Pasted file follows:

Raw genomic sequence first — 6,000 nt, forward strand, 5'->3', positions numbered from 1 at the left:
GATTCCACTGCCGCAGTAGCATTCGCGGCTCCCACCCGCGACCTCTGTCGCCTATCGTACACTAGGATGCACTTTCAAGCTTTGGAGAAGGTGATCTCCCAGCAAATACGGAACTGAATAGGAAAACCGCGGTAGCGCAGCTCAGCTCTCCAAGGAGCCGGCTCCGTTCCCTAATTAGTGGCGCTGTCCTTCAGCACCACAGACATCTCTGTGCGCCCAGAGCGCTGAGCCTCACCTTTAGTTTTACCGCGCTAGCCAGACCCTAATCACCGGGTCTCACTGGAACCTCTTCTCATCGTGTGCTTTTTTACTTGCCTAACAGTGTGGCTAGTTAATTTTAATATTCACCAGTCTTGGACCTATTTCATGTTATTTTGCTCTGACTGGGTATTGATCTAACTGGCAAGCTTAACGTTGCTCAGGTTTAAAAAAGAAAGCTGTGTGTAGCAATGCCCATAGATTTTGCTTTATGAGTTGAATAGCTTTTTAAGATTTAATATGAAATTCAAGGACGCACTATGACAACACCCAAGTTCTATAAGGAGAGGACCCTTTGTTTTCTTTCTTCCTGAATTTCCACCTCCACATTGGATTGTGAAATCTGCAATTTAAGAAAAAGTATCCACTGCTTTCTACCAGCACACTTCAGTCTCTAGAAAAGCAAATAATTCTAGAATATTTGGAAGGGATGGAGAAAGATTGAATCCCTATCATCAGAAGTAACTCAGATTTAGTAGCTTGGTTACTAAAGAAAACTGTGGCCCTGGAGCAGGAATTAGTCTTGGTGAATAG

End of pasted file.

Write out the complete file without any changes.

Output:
Raw genomic sequence first — 6,000 nt, forward strand, 5'->3', positions numbered from 1 at the left:
GATTCCACTGCCGCAGTAGCATTCGCGGCTCCCACCCGCGACCTCTGTCGCCTATCGTACACTAGGATGCACTTTCAAGCTTTGGAGAAGGTGATCTCCCAGCAAATACGGAACTGAATAGGAAAACCGCGGTAGCGCAGCTCAGCTCTCCAAGGAGCCGGCTCCGTTCCCTAATTAGTGGCGCTGTCCTTCAGCACCACAGACATCTCTGTGCGCCCAGAGCGCTGAGCCTCACCTTTAGTTTTACCGCGCTAGCCAGACCCTAATCACCGGGTCTCACTGGAACCTCTTCTCATCGTGTGCTTTTTTACTTGCCTAACAGTGTGGCTAGTTAATTTTAATATTCACCAGTCTTGGACCTATTTCATGTTATTTTGCTCTGACTGGGTATTGATCTAACTGGCAAGCTTAACGTTGCTCAGGTTTAAAAAAGAAAGCTGTGTGTAGCAATGCCCATAGATTTTGCTTTATGAGTTGAATAGCTTTTTAAGATTTAATATGAAATTCAAGGACGCACTATGACAACACCCAAGTTCTATAAGGAGAGGACCCTTTGTTTTCTTTCTTCCTGAATTTCCACCTCCACATTGGATTGTGAAATCTGCAATTTAAGAAAAAGTATCCACTGCTTTCTACCAGCACACTTCAGTCTCTAGAAAAGCAAATAATTCTAGAATATTTGGAAGGGATGGAGAAAGATTGAATCCCTATCATCAGAAGTAACTCAGATTTAGTAGCTTGGTTACTAAAGAAAACTGTGGCCCTGGAGCAGGAATTAGTCTTGGTGAATAG